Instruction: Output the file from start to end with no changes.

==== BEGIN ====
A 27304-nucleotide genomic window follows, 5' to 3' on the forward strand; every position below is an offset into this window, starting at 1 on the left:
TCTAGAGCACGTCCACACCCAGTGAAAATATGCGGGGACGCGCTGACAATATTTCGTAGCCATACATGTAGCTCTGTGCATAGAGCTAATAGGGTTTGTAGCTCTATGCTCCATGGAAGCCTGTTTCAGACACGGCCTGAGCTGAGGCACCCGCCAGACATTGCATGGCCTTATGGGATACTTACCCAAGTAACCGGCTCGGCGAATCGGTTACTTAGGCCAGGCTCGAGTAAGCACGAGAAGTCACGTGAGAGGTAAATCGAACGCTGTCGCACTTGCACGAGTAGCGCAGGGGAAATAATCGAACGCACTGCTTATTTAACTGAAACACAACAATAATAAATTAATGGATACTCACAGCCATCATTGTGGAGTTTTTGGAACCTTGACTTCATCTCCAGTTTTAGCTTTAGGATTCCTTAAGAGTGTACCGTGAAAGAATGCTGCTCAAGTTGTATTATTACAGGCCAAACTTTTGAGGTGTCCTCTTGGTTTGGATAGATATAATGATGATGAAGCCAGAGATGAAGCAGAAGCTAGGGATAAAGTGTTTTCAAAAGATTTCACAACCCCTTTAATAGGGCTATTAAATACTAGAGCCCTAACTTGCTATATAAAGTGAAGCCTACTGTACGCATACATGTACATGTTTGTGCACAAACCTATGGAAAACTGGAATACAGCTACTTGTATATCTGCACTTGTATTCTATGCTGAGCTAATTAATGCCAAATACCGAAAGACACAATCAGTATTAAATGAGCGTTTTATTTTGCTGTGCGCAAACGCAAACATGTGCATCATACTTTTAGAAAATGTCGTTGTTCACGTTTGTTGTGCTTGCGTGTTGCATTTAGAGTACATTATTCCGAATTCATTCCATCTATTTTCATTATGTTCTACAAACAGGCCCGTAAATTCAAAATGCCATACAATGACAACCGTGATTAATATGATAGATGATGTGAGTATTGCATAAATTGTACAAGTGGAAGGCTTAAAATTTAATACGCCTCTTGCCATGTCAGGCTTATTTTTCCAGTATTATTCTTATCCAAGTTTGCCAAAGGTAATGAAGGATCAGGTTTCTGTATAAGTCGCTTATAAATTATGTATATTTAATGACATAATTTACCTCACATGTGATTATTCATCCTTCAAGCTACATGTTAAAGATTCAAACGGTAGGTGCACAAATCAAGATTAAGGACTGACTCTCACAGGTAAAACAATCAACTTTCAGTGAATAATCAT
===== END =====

A 27304-nucleotide genomic window follows, 5' to 3' on the forward strand; every position below is an offset into this window, starting at 1 on the left:
TCTAGAGCACGTCCACACCCAGTGAAAATATGCGGGGACGCGCTGACAATATTTCGTAGCCATACATGTAGCTCTGTGCATAGAGCTAATAGGGTTTGTAGCTCTATGCTCCATGGAAGCCTGTTTCAGACACGGCCTGAGCTGAGGCACCCGCCAGACATTGCATGGCCTTATGGGATACTTACCCAAGTAACCGGCTCGGCGAATCGGTTACTTAGGCCAGGCTCGAGTAAGCACGAGAAGTCACGTGAGAGGTAAATCGAACGCTGTCGCACTTGCACGAGTAGCGCAGGGGAAATAATCGAACGCACTGCTTATTTAACTGAAACACAACAATAATAAATTAATGGATACTCACAGCCATCATTGTGGAGTTTTTGGAACCTTGACTTCATCTCCAGTTTTAGCTTTAGGATTCCTTAAGAGTGTACCGTGAAAGAATGCTGCTCAAGTTGTATTATTACAGGCCAAACTTTTGAGGTGTCCTCTTGGTTTGGATAGATATAATGATGATGAAGCCAGAGATGAAGCAGAAGCTAGGGATAAAGTGTTTTCAAAAGATTTCACAACCCCTTTAATAGGGCTATTAAATACTAGAGCCCTAACTTGCTATATAAAGTGAAGCCTACTGTACGCATACATGTACATGTTTGTGCACAAACCTATGGAAAACTGGAATACAGCTACTTGTATATCTGCACTTGTATTCTATGCTGAGCTAATTAATGCCAAATACCGAAAGACACAATCAGTATTAAATGAGCGTTTTATTTTGCTGTGCGCAAACGCAAACATGTGCATCATACTTTTAGAAAATGTCGTTGTTCACGTTTGTTGTGCTTGCGTGTTGCATTTAGAGTACATTATTCCGAATTCATTCCATCTATTTTCATTATGTTCTACAAACAGGCCCGTAAATTCAAAATGCCATACAATGACAACCGTGATTAATATGATAGATGATGTGAGTATTGCATAAATTGTACAAGTGGAAGGCTTAAAATTTAATACGCCTCTTGCCATGTCAGGCTTATTTTTCCAGTATTATTCTTATCCAAGTTTGCCAAAGGTAATGAAGGATCAGGTTTCTGTATAAGTCGCTTATAAATTATGTATATTTAATGACATAATTTACCTCACATGTGATTATTCATCCTTCAAGCTACATGTTAAAGATTCAAACGGTAGGTGCACAAATCAAGATTAAGGACTGACTCTCACAGGTAAAACAATCAACTTTCAGTGAATAATCAT